Fifty shades of grey
F-18F Super Hornet BuNo.165677
VFA-122 NAS Lemoore
“100 Years of Naval Aviation”
Now if you like decals, read on, but if you dislike or even hate them, please STOP reading NOW!
I’ve warned you so don’t you blame me if you got a headache after seeing what I’ve done.
This is Revell’s F-18F kit in 1:72, so nothing really exciting, the kit is fairly good to say the least; the fit is perfect perhaps the cockpit could use some extra details which I added in form of some aftermarket bang seats and some other small details. The overall details of the kit itself is pretty good, I have the Hasegawa kit too but if you ask me which one is better, I simply can’t say. Sure enough the Revell is much cheaper so guess which one I would choose.
Now normally this Revell kit would have been just another model for me to build and since I’m not a real big fan of the Hornet I was not planning anything special for this model. But then during a small model show near Munich in Germany I found this VEEEERY special decal sheet made by Syhart.
From this very moment on, I knew I have to build this! Buying the decal sheet was the smallest problem but as soon as I opened the bag and the 12 pages thick instructions, I knew: I’m in trouble!
According to the instructions there are 389 decals for the 1:72 version – do I have to say more?
Now you start by building the kit; that is, the complete cockpit including the front windscreen, the entire fuselage with the wings attached but leave off the stabilizers and the rudders. The landing gear should be attached, this way the model can stay on its own legs during decaling, which is very important. Leave off the gear doors entirely as well as any sponsons, pylons and antennae’s. I also left off the main canopy and of course the center fuel tank. The entire model was colored with glossy acrylics down to the smallest detail and then the fun started.
The decals are numerous, did I say that? They’re thin and very soft, decal softener is not really necessary, perhaps a few drops in some complicated areas and with some delicate details underneath but normally they work just fine. Of course you have to be careful when you have to place them at certain places and you have to do that with every single piece! So make sure to check out which one goes where in advance, than you should not have any bigger problems. To keep track of which decal you have placed I recommend to mark those in the instructions after you have placed them. Every decal is numbered and in the instruction you can easily see which one goes where, it is actually a fairly easy job. You just should make sure to be careful about the alignment of every decal and to let them dry thoroughly! This is essential because at the end, virtually the entire model is covered with decals and you will have to handle the model several times to correctly place them all. When the decaling of the fuselage and the wings is done, the stabilizers and rudder can be added and of course all the small details as well. The final job is, yet to place another set of decals over the camouflage decals, which are the proper markings of the actual aircraft. Oh yes, make sure you have plenty of Q-tips handy, you’ll need them, lots of ‘em, believe me!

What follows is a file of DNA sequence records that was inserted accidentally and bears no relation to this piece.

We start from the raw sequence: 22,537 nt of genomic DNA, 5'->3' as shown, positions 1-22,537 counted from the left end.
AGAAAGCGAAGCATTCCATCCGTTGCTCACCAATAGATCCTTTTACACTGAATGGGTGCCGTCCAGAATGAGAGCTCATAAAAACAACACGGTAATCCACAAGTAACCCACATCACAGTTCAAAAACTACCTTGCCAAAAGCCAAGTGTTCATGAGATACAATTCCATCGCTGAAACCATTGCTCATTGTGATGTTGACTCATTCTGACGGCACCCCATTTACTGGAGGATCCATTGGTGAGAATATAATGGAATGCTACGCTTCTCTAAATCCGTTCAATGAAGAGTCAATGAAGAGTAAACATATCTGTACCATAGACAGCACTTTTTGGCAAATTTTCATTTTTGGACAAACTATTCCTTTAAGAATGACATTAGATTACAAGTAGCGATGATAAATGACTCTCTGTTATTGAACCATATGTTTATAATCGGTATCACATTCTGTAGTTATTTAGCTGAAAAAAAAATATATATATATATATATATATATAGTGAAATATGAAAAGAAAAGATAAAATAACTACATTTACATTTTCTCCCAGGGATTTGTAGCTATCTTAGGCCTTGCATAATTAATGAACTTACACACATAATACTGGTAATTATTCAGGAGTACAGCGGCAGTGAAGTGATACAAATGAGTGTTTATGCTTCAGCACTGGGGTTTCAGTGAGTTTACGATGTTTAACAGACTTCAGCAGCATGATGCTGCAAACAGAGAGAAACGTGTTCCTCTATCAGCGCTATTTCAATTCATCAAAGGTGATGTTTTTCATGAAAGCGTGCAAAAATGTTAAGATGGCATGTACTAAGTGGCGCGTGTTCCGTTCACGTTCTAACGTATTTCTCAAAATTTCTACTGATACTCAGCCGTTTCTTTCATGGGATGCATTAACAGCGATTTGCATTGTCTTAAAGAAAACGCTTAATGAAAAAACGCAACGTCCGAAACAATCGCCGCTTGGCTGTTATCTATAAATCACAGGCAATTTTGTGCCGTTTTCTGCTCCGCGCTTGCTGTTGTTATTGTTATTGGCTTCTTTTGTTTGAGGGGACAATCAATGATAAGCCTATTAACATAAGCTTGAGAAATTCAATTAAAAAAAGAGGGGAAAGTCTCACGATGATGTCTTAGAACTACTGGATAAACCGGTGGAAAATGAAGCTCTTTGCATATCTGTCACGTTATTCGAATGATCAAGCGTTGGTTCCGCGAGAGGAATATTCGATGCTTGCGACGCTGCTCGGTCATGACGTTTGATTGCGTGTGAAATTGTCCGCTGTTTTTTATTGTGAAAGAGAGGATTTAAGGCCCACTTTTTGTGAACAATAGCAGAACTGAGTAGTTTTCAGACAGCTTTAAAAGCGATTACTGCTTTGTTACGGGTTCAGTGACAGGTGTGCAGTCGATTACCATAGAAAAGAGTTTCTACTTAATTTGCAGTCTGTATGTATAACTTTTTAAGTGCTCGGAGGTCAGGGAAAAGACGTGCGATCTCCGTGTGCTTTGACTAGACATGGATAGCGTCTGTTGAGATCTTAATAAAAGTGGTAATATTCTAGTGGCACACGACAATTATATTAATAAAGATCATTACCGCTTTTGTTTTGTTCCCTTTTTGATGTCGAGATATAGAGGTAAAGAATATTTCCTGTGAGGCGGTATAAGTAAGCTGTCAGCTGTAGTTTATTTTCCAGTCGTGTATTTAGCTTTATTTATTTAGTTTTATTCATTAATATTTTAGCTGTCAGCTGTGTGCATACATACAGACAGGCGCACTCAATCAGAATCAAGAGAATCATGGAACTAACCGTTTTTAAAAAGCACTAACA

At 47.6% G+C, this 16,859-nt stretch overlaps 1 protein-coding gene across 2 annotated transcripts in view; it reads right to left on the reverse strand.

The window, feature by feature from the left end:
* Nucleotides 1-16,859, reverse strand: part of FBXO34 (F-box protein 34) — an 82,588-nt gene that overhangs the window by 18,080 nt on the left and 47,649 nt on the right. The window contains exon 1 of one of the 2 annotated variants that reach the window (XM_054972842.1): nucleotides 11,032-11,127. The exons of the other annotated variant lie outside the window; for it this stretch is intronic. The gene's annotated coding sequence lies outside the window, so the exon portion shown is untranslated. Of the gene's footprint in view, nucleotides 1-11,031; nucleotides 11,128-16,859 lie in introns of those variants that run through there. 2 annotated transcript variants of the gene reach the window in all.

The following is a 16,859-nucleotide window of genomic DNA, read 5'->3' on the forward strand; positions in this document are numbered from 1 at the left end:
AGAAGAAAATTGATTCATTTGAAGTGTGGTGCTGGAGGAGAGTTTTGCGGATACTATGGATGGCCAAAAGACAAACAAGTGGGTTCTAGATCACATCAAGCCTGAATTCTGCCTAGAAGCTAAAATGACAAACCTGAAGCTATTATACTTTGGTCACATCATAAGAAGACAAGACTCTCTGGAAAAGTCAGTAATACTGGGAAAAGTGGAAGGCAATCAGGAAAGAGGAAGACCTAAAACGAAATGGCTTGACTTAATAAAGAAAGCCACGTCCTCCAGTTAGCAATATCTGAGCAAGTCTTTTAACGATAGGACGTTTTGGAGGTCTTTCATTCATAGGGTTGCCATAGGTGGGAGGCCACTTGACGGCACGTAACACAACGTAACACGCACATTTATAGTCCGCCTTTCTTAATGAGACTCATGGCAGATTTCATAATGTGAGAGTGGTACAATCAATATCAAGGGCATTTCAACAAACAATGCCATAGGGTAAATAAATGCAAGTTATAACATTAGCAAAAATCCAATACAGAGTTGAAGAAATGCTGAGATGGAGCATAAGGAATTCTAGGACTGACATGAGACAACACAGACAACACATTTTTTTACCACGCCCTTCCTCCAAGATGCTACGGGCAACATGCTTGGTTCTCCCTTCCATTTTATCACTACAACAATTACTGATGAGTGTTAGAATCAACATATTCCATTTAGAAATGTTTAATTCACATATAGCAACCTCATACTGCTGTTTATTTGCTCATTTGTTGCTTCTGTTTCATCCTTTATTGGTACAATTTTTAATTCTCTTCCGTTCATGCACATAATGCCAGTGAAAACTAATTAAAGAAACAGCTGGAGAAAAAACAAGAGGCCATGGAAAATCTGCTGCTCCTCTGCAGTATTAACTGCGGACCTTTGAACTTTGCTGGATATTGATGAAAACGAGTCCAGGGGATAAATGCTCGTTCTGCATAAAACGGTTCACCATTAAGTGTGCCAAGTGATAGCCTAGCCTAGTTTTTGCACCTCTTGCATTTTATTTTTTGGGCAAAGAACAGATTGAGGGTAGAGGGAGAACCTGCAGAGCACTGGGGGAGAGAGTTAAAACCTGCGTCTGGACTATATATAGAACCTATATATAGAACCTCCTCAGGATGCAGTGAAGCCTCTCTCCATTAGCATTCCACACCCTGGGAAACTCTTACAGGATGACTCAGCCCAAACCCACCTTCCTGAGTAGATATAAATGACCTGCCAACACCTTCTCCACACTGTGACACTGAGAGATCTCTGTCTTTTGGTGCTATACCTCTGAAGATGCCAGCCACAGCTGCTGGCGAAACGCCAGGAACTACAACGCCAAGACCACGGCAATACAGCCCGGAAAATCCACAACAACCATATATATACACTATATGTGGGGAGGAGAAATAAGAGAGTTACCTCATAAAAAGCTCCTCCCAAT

After the final decal is in place I glued the pylons, antennae’s and so on in place. Weathering if you could call it that, was kept to an absolute minimum and finally I covered the entire model with another coat of Future/Pledge or whatever they call this brew nowadays, mixed 50/50 with Tamiya Flat Base just to make sure all those decals will stay where I put them!
The final result looks pretty spectacular but if I’m honest, I really hope the US Navy will never adopt this kind of camouflage for their aircraft in the future!
No more decals for me!
René (still having sticky nightmares)
12 additional images. Click to enlarge.